4. Spider Finger Exercise

This is the only finger exercise on the list that covers all the 6 strings on the guitar. You may have heard about this exercise before, but this version is a bit different than the ones you see on the internet.

Spider Finger Exercise

How to Practice:

  • According to the diagram, you have to start this finger exercise in an ascending order. Move your 1st finger on the 1st fret of the 6th (low E) string and eventually come to the 2nd fret of the 1st (high E) string with your 2nd finger.
  • Play the ascending part by placing your 1st finger on the 1st fret of the 6th string, 2nd finger on the 2nd fret of the 5th string, 3rd finger on the 3rd fret of the 4th string, and 4th finger on the 4th fret of the 3rd string.
  • Again, move your 3rd finger to the 3rd fret of the 2nd string, and finally the 2nd finger on the 2nd fret of the 1st string. 
  • Coming to the descending part, place your 1st finger on the 1st fret of the 1st string, 2nd finger on the 2nd fret of the 2nd string, 3rd finger on the 3rd fret of the 3rd string, and 4th finger on the 4th fret of the 4th string.
  • Again, move your 3rd finger to the 3rd fret of the 5th string and place your 2nd finger on the 2nd fret of the 6th string.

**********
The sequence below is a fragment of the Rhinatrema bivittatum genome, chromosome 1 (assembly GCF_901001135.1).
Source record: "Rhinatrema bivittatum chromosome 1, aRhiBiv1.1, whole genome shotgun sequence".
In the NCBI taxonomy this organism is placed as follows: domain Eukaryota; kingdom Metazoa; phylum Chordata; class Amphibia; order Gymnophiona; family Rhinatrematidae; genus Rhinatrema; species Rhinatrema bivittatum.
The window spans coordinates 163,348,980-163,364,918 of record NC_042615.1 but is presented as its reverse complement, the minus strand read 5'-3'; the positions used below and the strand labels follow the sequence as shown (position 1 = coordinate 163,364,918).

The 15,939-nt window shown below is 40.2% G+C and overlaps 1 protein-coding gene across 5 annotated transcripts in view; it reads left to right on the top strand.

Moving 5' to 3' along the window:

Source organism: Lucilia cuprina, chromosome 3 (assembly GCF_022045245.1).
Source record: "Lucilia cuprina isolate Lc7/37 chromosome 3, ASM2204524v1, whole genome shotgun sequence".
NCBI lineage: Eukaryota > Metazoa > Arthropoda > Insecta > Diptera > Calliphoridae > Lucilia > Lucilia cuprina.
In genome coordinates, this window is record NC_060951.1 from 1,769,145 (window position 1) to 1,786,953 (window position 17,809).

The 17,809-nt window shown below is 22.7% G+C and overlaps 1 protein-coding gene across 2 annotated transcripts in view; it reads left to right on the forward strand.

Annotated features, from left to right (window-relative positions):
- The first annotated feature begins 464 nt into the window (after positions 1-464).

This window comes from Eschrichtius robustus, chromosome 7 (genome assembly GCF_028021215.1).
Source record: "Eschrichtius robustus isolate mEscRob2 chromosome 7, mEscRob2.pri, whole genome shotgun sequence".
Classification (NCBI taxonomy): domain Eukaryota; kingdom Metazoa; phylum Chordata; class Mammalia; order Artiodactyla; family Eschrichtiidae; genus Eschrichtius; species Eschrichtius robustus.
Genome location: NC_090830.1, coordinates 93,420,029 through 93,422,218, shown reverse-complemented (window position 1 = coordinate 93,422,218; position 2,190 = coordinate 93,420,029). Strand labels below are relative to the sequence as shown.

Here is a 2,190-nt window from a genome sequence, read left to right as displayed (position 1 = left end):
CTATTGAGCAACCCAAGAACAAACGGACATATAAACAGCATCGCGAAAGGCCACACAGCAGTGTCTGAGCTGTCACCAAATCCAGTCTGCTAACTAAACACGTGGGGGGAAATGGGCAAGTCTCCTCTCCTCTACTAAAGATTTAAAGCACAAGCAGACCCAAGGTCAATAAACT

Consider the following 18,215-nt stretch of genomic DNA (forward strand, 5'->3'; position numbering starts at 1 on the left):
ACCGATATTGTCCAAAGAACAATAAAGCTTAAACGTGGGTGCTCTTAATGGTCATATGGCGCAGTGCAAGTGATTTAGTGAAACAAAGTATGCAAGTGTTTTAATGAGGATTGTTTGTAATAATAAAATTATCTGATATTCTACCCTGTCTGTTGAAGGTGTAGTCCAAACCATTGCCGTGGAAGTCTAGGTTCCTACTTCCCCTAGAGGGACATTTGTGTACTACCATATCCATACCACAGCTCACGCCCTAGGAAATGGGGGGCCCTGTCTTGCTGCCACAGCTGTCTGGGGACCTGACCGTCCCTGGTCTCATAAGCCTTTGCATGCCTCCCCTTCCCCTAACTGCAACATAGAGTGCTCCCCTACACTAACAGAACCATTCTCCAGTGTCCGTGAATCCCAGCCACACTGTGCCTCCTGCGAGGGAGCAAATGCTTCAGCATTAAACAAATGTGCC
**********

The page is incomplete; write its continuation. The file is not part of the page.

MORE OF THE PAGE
• Finally, pick the 1st fret of the 6th string with your 1st finger.

Remember to use your 1st, 2nd , 3rd, and 4th fingers for 1st, 2nd ,3rd, and 4th frets respectively. Make sure you start slow in a comfortable tempo and gradually increase it.

5. Two Finger Guitar Exercise

This finger exercise will improve your overall technique, left and right hand coordination, and speed of playing.

Two Finger Guitar Exercise

How to practice:

  • For the ascending order, play the 1st fret of the 6th string with your 1st finger, then move to the 2nd fret of the same string with your 2nd finger.
  • Now move up to the high E string (1st string) following the same ascending pattern.
  • While descending, press down the 1st fret of the 2nd (B) string with 1st finger and obviously, 2nd fret of the 2nd string with the 2nd finger. Follow the pattern to move down to the low E (6th string).